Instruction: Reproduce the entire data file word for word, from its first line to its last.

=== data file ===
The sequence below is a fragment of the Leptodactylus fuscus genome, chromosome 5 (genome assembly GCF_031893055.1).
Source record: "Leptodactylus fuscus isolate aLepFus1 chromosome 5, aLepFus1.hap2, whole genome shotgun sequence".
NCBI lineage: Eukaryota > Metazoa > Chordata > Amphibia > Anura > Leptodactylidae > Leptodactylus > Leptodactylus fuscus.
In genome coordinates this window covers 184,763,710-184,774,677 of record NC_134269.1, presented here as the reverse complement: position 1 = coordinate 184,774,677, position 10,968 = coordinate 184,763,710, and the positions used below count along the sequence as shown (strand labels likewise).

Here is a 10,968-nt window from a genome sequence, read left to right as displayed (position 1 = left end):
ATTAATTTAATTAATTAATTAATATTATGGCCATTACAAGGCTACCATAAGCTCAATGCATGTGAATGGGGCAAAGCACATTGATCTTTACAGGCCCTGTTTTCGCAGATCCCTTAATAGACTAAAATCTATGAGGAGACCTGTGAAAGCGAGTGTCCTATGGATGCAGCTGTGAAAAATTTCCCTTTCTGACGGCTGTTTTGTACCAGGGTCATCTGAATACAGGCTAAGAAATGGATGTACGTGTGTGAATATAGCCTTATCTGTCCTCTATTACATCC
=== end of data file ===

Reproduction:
The sequence below is a fragment of the Leptodactylus fuscus genome, chromosome 5 (genome assembly GCF_031893055.1).
Source record: "Leptodactylus fuscus isolate aLepFus1 chromosome 5, aLepFus1.hap2, whole genome shotgun sequence".
NCBI lineage: Eukaryota > Metazoa > Chordata > Amphibia > Anura > Leptodactylidae > Leptodactylus > Leptodactylus fuscus.
In genome coordinates this window covers 184,763,710-184,774,677 of record NC_134269.1, presented here as the reverse complement: position 1 = coordinate 184,774,677, position 10,968 = coordinate 184,763,710, and the positions used below count along the sequence as shown (strand labels likewise).

Here is a 10,968-nt window from a genome sequence, read left to right as displayed (position 1 = left end):
ATTAATTTAATTAATTAATTAATATTATGGCCATTACAAGGCTACCATAAGCTCAATGCATGTGAATGGGGCAAAGCACATTGATCTTTACAGGCCCTGTTTTCGCAGATCCCTTAATAGACTAAAATCTATGAGGAGACCTGTGAAAGCGAGTGTCCTATGGATGCAGCTGTGAAAAATTTCCCTTTCTGACGGCTGTTTTGTACCAGGGTCATCTGAATACAGGCTAAGAAATGGATGTACGTGTGTGAATATAGCCTTATCTGTCCTCTATTACATCC